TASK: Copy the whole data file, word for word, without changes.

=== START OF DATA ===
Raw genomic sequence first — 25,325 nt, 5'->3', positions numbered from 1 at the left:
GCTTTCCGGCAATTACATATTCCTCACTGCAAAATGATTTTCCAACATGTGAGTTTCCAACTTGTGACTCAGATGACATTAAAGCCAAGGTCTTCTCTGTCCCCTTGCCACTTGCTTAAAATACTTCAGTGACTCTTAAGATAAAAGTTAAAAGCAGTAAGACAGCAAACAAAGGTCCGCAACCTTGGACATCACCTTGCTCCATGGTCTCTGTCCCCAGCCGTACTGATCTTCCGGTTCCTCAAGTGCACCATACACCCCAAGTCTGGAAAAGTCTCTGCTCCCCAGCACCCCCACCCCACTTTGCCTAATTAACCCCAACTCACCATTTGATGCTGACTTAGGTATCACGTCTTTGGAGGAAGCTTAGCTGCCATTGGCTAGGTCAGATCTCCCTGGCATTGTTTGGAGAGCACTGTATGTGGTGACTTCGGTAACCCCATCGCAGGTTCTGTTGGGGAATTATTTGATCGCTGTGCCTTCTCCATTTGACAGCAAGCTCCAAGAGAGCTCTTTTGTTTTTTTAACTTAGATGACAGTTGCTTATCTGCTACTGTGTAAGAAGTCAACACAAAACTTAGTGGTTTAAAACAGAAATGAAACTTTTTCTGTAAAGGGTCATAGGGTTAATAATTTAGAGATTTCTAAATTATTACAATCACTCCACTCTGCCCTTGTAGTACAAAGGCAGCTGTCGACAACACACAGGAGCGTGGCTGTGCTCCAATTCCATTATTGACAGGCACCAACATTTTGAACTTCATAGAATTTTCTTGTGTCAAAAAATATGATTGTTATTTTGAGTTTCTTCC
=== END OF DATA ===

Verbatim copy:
Raw genomic sequence first — 25,325 nt, 5'->3', positions numbered from 1 at the left:
GCTTTCCGGCAATTACATATTCCTCACTGCAAAATGATTTTCCAACATGTGAGTTTCCAACTTGTGACTCAGATGACATTAAAGCCAAGGTCTTCTCTGTCCCCTTGCCACTTGCTTAAAATACTTCAGTGACTCTTAAGATAAAAGTTAAAAGCAGTAAGACAGCAAACAAAGGTCCGCAACCTTGGACATCACCTTGCTCCATGGTCTCTGTCCCCAGCCGTACTGATCTTCCGGTTCCTCAAGTGCACCATACACCCCAAGTCTGGAAAAGTCTCTGCTCCCCAGCACCCCCACCCCACTTTGCCTAATTAACCCCAACTCACCATTTGATGCTGACTTAGGTATCACGTCTTTGGAGGAAGCTTAGCTGCCATTGGCTAGGTCAGATCTCCCTGGCATTGTTTGGAGAGCACTGTATGTGGTGACTTCGGTAACCCCATCGCAGGTTCTGTTGGGGAATTATTTGATCGCTGTGCCTTCTCCATTTGACAGCAAGCTCCAAGAGAGCTCTTTTGTTTTTTTAACTTAGATGACAGTTGCTTATCTGCTACTGTGTAAGAAGTCAACACAAAACTTAGTGGTTTAAAACAGAAATGAAACTTTTTCTGTAAAGGGTCATAGGGTTAATAATTTAGAGATTTCTAAATTATTACAATCACTCCACTCTGCCCTTGTAGTACAAAGGCAGCTGTCGACAACACACAGGAGCGTGGCTGTGCTCCAATTCCATTATTGACAGGCACCAACATTTTGAACTTCATAGAATTTTCTTGTGTCAAAAAATATGATTGTTATTTTGAGTTTCTTCC